Dynamic Détente: The United States and Europe, 1964–1975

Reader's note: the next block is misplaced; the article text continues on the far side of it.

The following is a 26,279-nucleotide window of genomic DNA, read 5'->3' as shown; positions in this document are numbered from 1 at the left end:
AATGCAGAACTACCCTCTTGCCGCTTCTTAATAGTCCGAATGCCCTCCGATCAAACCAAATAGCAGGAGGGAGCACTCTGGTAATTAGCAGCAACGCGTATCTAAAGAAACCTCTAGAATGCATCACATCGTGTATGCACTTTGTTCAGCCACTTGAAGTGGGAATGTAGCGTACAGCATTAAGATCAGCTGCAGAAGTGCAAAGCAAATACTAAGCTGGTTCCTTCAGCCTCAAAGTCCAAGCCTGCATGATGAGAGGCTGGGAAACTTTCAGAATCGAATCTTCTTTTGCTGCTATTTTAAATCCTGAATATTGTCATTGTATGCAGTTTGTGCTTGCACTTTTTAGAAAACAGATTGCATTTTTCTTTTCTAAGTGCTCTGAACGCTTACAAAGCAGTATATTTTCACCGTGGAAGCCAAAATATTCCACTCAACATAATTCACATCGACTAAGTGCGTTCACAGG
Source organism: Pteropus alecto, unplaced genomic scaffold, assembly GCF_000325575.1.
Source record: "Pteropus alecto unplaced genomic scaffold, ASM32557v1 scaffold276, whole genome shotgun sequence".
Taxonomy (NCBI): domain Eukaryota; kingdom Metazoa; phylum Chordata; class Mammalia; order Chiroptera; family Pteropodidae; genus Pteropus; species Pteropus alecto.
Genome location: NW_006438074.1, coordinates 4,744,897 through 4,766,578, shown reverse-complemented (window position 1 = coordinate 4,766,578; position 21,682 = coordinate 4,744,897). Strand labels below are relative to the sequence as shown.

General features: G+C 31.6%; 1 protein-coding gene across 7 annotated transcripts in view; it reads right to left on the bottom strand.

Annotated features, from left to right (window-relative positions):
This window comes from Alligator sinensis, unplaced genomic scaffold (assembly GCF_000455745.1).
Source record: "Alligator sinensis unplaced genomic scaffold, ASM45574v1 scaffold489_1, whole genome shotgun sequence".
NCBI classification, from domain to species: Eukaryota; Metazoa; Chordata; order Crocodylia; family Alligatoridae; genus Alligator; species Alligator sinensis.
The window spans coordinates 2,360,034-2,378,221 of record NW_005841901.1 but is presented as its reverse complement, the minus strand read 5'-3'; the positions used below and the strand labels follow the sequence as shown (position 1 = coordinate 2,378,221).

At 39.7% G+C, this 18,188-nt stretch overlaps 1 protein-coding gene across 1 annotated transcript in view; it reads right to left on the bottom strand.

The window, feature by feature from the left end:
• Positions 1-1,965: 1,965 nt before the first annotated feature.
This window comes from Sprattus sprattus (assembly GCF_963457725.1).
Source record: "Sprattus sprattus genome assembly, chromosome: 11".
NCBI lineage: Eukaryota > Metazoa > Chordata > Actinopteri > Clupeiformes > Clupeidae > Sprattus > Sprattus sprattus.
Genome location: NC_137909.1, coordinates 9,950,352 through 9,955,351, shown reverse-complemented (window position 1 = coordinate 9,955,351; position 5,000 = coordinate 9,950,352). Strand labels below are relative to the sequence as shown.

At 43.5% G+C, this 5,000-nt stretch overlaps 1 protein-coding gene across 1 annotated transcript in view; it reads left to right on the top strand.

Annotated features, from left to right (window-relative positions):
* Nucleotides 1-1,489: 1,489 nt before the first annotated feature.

This book examines the dynamic evolution of Western détente policies which sought to transform Europe and overcome its Cold War division through more communication and engagement. Kieninger challenges the traditional Cold War narrative that détente prolonged the division of Europe and precipitated America’s decline in the aftermath of the Vietnam War. Rather, he argues that policymakers in the U.S. Department of State and in Western Europe envisaged the stability enabled by détente as a precondition for change, as Communist regimes saw a sense of security as a prerequisite for opening up their societies to Western influence over time. Kieninger identifies the Helsinki Accords, Lyndon Johnson’s bridge building, and Willy Brandt’s Ostpolitik as efforts aimed at constructive changes in Eastern Europe through a multiplication of contacts, communication, and cooperation on all societal levels. This study also illuminates the longevity of America’s policy of peaceful change against the background of the nuclear stalemate and the military status quo.